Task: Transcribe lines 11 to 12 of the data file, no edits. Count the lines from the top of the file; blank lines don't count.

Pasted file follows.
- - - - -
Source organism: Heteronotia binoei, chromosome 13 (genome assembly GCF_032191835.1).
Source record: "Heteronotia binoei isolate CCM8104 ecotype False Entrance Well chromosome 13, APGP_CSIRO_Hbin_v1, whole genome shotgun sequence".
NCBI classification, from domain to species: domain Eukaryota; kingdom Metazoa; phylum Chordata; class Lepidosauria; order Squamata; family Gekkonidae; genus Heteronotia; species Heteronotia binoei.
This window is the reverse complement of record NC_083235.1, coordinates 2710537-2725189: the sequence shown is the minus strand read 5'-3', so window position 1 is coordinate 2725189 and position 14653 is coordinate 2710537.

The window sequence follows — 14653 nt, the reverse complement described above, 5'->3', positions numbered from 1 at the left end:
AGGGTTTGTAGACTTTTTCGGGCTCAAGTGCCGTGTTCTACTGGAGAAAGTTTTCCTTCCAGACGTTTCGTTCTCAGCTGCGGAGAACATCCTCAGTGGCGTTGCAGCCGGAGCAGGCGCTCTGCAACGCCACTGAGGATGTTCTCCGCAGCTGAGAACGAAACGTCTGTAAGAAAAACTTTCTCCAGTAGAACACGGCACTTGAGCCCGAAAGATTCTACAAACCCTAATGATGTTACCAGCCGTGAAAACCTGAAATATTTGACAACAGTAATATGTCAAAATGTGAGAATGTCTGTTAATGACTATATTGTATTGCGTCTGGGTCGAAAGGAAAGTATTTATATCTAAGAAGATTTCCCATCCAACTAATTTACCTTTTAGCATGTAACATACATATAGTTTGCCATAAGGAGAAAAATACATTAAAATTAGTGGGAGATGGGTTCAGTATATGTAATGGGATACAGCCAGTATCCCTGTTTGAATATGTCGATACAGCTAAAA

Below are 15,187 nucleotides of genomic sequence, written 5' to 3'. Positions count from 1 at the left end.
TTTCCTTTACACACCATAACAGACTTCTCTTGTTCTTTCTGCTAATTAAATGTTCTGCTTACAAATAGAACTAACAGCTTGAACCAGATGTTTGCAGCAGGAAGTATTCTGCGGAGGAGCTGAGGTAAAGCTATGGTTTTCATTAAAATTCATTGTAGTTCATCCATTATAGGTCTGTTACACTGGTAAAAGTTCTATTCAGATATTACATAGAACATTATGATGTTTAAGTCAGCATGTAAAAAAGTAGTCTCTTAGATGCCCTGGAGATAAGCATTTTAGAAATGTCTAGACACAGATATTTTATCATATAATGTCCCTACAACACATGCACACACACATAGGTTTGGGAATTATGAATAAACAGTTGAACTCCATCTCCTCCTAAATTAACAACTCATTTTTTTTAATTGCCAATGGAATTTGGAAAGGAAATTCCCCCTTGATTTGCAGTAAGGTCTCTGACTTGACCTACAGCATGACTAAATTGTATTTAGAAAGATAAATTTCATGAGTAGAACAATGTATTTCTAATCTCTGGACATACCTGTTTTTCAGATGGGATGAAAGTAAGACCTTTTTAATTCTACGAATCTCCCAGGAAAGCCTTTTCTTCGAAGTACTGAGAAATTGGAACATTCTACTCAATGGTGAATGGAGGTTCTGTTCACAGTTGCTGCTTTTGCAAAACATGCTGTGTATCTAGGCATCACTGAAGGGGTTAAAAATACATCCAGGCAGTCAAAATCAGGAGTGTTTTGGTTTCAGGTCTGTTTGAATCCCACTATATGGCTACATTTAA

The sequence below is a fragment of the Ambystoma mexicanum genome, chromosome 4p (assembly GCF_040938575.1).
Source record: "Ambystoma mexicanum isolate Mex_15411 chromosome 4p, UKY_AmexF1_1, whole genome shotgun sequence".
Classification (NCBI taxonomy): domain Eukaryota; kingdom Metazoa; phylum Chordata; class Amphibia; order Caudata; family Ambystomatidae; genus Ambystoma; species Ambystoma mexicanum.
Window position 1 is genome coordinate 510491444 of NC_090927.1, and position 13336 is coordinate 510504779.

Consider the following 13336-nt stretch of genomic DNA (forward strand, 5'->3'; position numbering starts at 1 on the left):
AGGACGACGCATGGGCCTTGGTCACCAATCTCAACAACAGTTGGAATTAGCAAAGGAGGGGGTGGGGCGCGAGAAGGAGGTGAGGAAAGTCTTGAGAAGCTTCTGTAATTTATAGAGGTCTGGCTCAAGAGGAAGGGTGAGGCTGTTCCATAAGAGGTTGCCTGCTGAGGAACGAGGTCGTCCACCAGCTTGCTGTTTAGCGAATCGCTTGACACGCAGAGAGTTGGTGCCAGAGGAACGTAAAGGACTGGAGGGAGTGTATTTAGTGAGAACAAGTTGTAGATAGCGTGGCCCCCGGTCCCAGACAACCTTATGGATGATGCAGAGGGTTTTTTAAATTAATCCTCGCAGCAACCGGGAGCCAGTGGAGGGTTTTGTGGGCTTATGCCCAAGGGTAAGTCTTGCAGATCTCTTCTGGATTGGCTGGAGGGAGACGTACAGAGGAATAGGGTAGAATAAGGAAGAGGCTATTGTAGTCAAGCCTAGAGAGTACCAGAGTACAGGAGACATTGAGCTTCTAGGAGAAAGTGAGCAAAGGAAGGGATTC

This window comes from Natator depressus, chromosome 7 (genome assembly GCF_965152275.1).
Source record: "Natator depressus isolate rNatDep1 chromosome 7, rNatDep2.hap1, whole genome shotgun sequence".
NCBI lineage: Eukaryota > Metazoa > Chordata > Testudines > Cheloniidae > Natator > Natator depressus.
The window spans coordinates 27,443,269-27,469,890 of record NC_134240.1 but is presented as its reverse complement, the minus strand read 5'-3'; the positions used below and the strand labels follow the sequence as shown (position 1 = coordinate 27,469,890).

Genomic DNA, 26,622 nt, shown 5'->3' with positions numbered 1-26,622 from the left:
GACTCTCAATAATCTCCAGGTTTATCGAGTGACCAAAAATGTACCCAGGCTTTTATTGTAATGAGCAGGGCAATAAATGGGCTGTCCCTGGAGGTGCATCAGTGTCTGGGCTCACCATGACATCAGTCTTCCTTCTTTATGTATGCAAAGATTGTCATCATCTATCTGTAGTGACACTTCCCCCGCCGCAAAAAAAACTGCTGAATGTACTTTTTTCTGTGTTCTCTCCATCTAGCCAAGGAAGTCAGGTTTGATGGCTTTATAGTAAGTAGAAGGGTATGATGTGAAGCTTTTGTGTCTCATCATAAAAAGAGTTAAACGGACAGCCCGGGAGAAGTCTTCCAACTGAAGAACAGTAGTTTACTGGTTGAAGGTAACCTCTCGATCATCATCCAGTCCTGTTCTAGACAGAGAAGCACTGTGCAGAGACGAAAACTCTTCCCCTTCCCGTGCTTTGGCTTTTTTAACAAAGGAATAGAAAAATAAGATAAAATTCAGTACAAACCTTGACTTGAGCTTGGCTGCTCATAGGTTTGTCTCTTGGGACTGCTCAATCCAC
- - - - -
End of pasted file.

Classification (NCBI taxonomy): domain Eukaryota; kingdom Metazoa; phylum Chordata; class Amphibia; order Caudata; family Ambystomatidae; genus Ambystoma; species Ambystoma mexicanum.
Window position 1 is genome coordinate 510491444 of NC_090927.1, and position 13336 is coordinate 510504779.